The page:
Gene therapy offers a revolutionary approach to treating diseases by targeting the root cause – faulty genes. This is particularly promising for rare diseases, where most cases are caused by a single identifiable genetic mutation. Unlike medications that address symptoms, gene therapy has the potential to offer a permanent cure.

Several groundbreaking advancements in gene therapy have emerged in recent years:

  • Restoring Vision: Leber congenital amaurosis (LCA) is a group of inherited retinal diseases that can lead to blindness. In 2017, Luxturna became the first FDA-approved gene therapy for LCA. This therapy works by delivering a healthy copy of the mutated gene directly to retinal cells, potentially restoring vision function.
  • Treating Blood Disorders: Gene therapy is also showing promise in treating blood diseases caused by single-gene mutations. Examples include:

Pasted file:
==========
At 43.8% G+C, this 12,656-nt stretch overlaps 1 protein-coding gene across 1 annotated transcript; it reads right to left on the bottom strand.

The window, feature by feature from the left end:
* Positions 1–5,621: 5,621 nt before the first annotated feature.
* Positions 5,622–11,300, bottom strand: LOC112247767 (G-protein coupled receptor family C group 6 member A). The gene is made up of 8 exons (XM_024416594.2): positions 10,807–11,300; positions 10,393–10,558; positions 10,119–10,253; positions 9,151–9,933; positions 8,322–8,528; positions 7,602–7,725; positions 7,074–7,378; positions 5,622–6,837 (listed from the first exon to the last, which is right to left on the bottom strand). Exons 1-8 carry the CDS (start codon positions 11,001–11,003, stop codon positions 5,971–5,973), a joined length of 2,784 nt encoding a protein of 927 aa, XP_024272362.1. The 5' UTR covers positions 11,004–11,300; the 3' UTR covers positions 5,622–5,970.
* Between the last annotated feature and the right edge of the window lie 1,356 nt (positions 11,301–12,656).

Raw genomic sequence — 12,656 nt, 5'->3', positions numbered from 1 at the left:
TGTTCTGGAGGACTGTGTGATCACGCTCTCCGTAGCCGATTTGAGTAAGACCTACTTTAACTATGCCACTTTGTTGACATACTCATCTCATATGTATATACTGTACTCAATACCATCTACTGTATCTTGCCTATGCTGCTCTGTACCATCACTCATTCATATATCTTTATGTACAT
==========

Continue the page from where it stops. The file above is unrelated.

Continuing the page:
• Sickle cell disease: This condition causes the production of abnormal red blood cells. Gene therapy approaches aim to introduce a healthy version of the mutated gene, enabling production of normal red blood cells.
    • Beta thalassemia: This disease reduces hemoglobin production. Gene therapy is being explored to deliver a functional copy of the missing gene responsible for hemoglobin production.
  • Addressing Hemophilia: Hemophilia patients lack specific clotting factors, leading to excessive bleeding. Two FDA-approved gene therapies utilizing adeno-associated virus (AAV) vectors have been developed for Hemophilia A and B. These therapies aim to introduce genes that instruct cells to produce the missing clotting factors.